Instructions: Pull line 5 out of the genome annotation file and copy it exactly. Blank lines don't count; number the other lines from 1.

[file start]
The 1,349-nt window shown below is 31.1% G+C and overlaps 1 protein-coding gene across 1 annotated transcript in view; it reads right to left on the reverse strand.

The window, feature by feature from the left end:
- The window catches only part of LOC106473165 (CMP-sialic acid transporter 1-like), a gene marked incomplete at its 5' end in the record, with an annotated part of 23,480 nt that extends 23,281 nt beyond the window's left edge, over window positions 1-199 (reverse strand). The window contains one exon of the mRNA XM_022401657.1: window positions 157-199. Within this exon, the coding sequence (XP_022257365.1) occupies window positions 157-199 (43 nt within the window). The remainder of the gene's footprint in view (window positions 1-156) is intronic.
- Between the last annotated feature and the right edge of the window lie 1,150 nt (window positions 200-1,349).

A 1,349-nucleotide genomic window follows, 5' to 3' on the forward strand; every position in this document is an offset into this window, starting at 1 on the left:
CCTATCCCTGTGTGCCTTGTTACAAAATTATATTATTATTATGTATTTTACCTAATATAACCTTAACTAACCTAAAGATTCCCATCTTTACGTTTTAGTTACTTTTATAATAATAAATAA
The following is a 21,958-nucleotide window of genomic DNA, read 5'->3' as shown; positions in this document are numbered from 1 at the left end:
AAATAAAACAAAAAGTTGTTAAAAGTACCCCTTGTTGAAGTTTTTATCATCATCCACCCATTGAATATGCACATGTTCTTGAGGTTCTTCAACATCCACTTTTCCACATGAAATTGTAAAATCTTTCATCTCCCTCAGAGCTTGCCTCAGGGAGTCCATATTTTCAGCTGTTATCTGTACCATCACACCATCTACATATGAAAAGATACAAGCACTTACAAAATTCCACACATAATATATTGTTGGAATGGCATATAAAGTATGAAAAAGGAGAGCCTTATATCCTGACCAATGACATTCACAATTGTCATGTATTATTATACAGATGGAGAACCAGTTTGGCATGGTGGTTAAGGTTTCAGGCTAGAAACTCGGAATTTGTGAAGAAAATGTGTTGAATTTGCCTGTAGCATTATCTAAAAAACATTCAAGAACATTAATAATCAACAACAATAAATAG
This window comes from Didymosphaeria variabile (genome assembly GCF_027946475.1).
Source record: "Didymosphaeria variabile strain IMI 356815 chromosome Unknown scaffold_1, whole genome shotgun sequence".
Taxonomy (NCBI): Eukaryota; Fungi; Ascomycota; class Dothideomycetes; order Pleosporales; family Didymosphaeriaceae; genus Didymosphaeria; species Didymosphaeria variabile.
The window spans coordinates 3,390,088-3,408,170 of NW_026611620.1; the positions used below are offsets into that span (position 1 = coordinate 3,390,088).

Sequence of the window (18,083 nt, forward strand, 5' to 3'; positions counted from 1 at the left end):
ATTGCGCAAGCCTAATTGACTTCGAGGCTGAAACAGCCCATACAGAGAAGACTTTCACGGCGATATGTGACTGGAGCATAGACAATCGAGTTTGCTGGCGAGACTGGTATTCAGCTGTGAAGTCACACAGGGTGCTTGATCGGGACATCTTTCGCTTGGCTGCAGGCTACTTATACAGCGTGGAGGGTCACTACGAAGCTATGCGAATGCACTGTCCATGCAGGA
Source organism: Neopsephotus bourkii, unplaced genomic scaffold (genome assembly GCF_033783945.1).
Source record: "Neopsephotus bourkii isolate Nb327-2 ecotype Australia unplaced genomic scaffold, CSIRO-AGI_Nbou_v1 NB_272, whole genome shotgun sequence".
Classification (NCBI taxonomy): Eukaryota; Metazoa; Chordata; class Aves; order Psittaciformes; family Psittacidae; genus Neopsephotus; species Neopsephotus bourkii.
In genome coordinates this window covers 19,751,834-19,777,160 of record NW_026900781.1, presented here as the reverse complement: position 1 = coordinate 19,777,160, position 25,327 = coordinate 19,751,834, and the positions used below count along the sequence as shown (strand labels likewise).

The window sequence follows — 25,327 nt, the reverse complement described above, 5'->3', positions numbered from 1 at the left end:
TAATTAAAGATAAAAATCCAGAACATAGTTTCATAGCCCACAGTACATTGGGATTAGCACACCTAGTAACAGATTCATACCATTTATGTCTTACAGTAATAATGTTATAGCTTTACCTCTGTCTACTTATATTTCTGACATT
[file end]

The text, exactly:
A 1,349-nucleotide genomic window follows, 5' to 3' on the forward strand; every position in this document is an offset into this window, starting at 1 on the left: